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AAA World Article

Three Fall Foliage Drives in the US

Get your fill of fall foliage along a few of our favorite leaf-peeping routes.

By Stacy Tillilie

AAA World Article

Deerfield, Massachusetts, is located in the eastern part of the Mohawk Trail.
Photo Courtesy of Massachusetts Office of Tourism


Mohawk Trail

You can’t think about the quintessential showcase of fall foliage without New England’s kaleidoscopic colors popping to mind. And you can’t talk about the best of that region’s fall foliage drives without the Mohawk Trail in northern Massachusetts entering the conversation.

Tour in Historic Deerfield, Massachusetts
Strolling through Massachusetts' Historic Deerfield
Photo Courtesy of Massachusetts Office of Tourism

Designated an American scenic byway in 1914, the 63-mile trail through the northern Berkshire Mountains from the Massachusetts–New York border to Massachusetts’ Millers Falls on the Connecticut River unfolds in ribbons of roadway fringed by some 50,000 acres of state parks and forests. Five popular driving tours (outlined by The Mohawk Trail Association) range from 33 to 55 miles, mostly following Route 2. Depending on your path, you’ll pass up to 100 or so attractions, including observation points revealing majestic views; sprawling state parks with outdoor recreation galore; and a trove of historic homes, art centers, museums and more.


Split Rock Lighthouse
Split Rock Lighthouse sits on the shore of Lake Superior near Silver Lake, Minnesota.
Photo by Joe Michl, Courtesy of Minnesota Historical Society


Lake Superior Circle Tour
Minnesota, Wisconsin, Michigan and Ontario

With about 1,300 miles of postcard-perfect roadways skirting Lake Superior and passing multihued forests, cascading waterfalls, sandy beaches and towering cliffs in three states and one Canadian province, this leaf-draped loop proves that New England doesn’t have a monopoly on superlative fall foliage.

Lake Superior
Fall colors along Lake Superior, Michigan
Photo by John McCormick, Courtesy of PureMichigan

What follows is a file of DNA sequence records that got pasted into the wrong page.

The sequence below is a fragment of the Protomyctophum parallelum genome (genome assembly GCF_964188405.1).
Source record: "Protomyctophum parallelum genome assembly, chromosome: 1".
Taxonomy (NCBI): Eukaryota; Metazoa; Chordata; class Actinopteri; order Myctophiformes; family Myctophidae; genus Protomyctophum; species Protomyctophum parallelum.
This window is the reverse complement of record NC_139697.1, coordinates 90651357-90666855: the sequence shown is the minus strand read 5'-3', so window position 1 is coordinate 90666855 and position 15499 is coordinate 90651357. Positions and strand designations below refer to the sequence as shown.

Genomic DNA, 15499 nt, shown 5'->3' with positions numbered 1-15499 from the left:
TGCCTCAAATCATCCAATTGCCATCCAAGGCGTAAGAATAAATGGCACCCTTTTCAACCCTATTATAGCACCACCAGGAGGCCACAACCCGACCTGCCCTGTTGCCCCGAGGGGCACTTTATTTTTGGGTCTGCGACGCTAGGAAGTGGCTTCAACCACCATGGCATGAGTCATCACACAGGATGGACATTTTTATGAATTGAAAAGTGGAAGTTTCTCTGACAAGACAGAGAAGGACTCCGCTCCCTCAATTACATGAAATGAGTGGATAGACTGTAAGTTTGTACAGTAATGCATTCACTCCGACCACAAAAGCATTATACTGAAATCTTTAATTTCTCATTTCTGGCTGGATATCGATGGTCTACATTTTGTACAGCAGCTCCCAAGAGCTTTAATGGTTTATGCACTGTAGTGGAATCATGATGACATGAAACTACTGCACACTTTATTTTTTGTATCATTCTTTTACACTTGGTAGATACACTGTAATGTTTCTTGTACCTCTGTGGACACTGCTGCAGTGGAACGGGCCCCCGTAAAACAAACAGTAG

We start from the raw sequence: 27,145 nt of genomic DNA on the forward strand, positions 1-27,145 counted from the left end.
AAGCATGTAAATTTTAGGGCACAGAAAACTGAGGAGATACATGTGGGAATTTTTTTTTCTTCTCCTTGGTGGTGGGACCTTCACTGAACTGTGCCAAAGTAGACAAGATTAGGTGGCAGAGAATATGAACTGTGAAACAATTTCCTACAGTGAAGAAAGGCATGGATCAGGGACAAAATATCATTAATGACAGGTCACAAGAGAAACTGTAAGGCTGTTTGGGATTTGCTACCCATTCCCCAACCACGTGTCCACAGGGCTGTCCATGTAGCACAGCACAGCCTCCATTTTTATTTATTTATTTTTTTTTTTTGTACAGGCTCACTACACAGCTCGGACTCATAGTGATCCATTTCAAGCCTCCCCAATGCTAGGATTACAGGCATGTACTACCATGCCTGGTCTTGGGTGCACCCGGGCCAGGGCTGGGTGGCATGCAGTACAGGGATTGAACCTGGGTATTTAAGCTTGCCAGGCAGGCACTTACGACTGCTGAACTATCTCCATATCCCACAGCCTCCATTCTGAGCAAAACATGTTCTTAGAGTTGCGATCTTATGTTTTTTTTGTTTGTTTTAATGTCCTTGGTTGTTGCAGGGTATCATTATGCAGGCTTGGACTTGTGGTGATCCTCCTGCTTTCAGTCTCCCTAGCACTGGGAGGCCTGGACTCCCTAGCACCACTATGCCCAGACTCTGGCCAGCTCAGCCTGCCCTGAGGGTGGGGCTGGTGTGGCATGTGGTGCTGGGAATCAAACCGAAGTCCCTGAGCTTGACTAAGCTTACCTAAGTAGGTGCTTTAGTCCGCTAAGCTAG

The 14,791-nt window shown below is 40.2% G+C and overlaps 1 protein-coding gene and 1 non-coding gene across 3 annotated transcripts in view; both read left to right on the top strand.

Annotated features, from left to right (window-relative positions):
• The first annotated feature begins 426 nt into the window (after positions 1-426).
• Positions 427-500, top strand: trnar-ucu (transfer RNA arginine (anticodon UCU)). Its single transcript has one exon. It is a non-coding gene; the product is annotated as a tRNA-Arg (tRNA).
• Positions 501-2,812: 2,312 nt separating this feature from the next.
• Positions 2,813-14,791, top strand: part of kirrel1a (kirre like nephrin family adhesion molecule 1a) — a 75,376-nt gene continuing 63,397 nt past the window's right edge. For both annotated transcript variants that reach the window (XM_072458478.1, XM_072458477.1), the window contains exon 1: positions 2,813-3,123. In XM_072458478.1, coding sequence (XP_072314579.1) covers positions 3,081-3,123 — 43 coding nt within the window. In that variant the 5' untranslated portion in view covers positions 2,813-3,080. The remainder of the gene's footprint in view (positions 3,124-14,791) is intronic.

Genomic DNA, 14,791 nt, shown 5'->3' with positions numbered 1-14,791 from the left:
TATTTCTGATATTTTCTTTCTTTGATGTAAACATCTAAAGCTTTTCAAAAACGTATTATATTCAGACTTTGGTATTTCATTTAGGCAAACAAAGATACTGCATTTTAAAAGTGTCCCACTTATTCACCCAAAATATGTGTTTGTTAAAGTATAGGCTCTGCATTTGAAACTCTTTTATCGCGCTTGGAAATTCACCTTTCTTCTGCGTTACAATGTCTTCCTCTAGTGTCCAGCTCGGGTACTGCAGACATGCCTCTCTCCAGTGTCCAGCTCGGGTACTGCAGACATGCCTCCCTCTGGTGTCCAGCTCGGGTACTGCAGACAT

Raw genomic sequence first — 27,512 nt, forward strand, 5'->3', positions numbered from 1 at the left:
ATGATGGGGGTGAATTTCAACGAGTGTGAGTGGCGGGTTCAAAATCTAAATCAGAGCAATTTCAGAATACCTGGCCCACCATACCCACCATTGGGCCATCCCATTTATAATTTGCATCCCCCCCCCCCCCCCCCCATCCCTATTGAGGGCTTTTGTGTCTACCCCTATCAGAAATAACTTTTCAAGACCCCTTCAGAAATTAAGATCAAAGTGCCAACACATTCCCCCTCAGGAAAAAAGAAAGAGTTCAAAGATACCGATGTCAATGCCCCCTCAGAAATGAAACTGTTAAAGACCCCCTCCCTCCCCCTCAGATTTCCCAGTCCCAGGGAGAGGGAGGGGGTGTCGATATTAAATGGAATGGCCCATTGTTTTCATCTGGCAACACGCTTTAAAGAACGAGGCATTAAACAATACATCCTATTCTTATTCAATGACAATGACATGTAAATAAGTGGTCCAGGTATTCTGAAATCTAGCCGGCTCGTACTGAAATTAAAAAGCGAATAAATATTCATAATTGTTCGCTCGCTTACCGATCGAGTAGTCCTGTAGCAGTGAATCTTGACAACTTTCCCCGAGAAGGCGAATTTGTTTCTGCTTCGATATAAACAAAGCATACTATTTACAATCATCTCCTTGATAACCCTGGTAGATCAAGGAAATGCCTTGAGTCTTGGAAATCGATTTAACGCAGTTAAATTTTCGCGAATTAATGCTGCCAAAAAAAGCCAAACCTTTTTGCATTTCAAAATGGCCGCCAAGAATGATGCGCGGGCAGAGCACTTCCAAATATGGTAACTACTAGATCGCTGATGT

Budget one to two weeks to circumnavigate the route on a leisurely drive through the North Shore of Minnesota, the Wisconsin shoreline, the Upper Peninsula of Michigan and the coast of northern Ontario. (Remember, you’ll need a passport to enter Canada.) While you could cover just a portion of the route, those who complete the entire loop in either one or a series of trips are rewarded with a changing landscape of scenic tapestries woven in vibrant yellow, orange and red foliage as well as hundreds of points of interest, from lighthouses and maritime museums to historical parks and charming small towns.


Cataloohcee Creek
Cataloochee Creek in North Carolina's Great Smoky Mountains National Park.
Photo Courtesy of National Park Service


Great Smoky Mountains National Park
North Carolina and Tennessee

The Blue Ridge Parkway may be known as America’s Favorite Drive—and rightfully so for its 469 miles of breathtaking scenery connecting Shenandoah National Park in Virginia to Great Smoky Mountains National Park in North Carolina. But if your auto tour stops short of exploring the Great Smoky Mountains, you’ll miss experiencing one of the country’s top destinations for viewing fall foliage in all its glory.

Clingmans Dome
The view from Tennessee's Clingmans Dome in Great Smoky Mountains National Park.

Photo courtesy of National Park Service

Home to more than a half-million acres of unspoiled nature straddling North Carolina and Tennessee, America’s most-visited national park boasts 384 miles of winding, mountainous roads (both paved and unpaved), punctuated by more than 100 species of trees, glimmering streams, historic buildings and scenic pullouts. A riot of autumnal color brings the mountains alive throughout fall, particularly in October.

While you can expect some traffic congestion during this prime visitation time, you can also expect jaw-dropping scenery saturated in vivid foliage. A handful of the most-traveled routes are featured in self-guided tour booklets available (for a small fee) at the park’s visitor centers.



This article originally appeared in the September/October 2019 edition of AAA World.

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